Philadelphia freelance journalist Jason N. Peters, 26, was waiting for deli meats at the Acme on Oregon Avenue on Thursday when he noticed a “kerfuffle” in the cheese section.
“The cheese was cascading and people were a bit busy and I took a picture,” he said.
Peters posted the photo to his small media startup’s Twitter account with the caption, “BREAKING: Cheese shelf collapsed at the Acme on Oregon Ave.”
Peters would later learn that the shelf hadn’t collapsed, the cheese section was simply being reorganized.
By then, it had become the Philly Plain Dealer’s most viral tweet with thousands of retweets full of insanely gouda cheese puns and over 36,000 likes. Not grated, said netizens, wanting to know the muenster responsible for the scattered packets of cheese. Were there any wounds in the curd?
Alright, but what was in that supermarket dispatch that got more attention than any serious story Philly Plain Dealer has ever tweeted?
Brian Creech, an associate professor of journalism at Temple University who studies the culture of journalism, summed up the message in three things: Peters built a joke that people could build on, people still go to the internet to ” relax” and Twitter is designed for virality.
“Weird little things like this are the bread and butter of the internet,” he said.
For starters, it’s easy to scoff at the “tone of the news,” Creech said. The juxtaposition of a “breaking news” alert and something as low-stakes as a cheese disaster is amusing, especially when so many recent news stories have featured empty shelves due to supply chain shortages. supply. How can there be a shortage when the shelves of cheese are so plentiful they are falling in South Philadelphia?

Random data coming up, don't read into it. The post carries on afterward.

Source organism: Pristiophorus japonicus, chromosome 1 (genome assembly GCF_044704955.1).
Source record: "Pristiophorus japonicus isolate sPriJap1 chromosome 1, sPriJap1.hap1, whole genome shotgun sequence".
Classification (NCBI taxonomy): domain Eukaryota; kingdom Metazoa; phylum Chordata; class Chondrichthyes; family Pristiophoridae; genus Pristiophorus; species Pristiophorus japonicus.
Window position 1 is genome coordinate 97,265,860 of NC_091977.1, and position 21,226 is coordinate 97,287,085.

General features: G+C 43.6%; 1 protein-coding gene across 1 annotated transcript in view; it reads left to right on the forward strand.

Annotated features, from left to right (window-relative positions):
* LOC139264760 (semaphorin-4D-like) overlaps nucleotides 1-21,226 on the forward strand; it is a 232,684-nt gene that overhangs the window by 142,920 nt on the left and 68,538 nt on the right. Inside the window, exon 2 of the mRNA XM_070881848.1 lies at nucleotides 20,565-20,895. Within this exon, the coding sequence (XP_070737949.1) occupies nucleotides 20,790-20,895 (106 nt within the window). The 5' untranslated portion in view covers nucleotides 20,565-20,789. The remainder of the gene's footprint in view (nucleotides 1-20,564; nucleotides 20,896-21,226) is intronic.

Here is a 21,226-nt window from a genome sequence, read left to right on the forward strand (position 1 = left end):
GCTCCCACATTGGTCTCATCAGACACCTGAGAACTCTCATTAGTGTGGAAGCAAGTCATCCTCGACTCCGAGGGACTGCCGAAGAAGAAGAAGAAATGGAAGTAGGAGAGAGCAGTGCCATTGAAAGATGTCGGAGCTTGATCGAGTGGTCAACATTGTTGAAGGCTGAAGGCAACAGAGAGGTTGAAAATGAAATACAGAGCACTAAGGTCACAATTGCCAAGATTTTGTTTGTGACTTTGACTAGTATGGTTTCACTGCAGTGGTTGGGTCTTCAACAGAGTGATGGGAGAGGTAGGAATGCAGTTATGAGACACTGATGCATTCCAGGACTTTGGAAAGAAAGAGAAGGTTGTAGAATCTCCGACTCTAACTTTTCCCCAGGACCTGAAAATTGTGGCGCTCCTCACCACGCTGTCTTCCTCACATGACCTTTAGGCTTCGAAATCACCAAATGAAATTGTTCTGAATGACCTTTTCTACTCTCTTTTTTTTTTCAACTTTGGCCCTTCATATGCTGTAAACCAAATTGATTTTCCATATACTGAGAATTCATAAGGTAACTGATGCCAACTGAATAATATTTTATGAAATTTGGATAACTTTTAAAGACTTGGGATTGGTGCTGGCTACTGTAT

Then there’s the obvious: cheesy puns are always fun, they’re easy to “yes, and.” And despite the negativity circulating the internet, many people are looking for a mental break.
“[People] want something digestible, fun, easy,” Peters said. “They want it to come naturally and the cheese tweet was unrelated, it wasn’t promoting anything. It’s the kind of stuff that people appreciate.
And some research has shown that people are more likely to share videos and stories that inspire positive or negative emotions, as opposed to a post that just seems neutral.
But the real catalyst for the cheesy tweet’s virality is the many Philadelphia media reporters and Twitter personalities who engaged with the message in its early hours, bringing in new eyes from their respective networks.
So, does virality help a small outlet? It depends, and Creech said even legacy organizations that want to promote their serious reporting work struggle to balance fun and information on social media.
“It can be a little disconcerting to see that the things that are going around are the most fun or the less serious stuff,” Creech said.
Peters, who launched the Philly Plain Dealer in February 2021, isn’t too upset that the silly post has garnered more attention than other newspapers produced by the outlet.
He calls the small outlet an “island of misfits” where “free-spirited and independent” freelancers can find a home for their news and non-news.
“It’s going to draw attention to these other talented young writers at the Plain Dealer, it’s going to draw attention to the journalism that I do, so if it takes a cheesy tweet to get people’s attention, then so be it. “, Peters said of the dozens of new followers Philly Plain Dealer got after the post.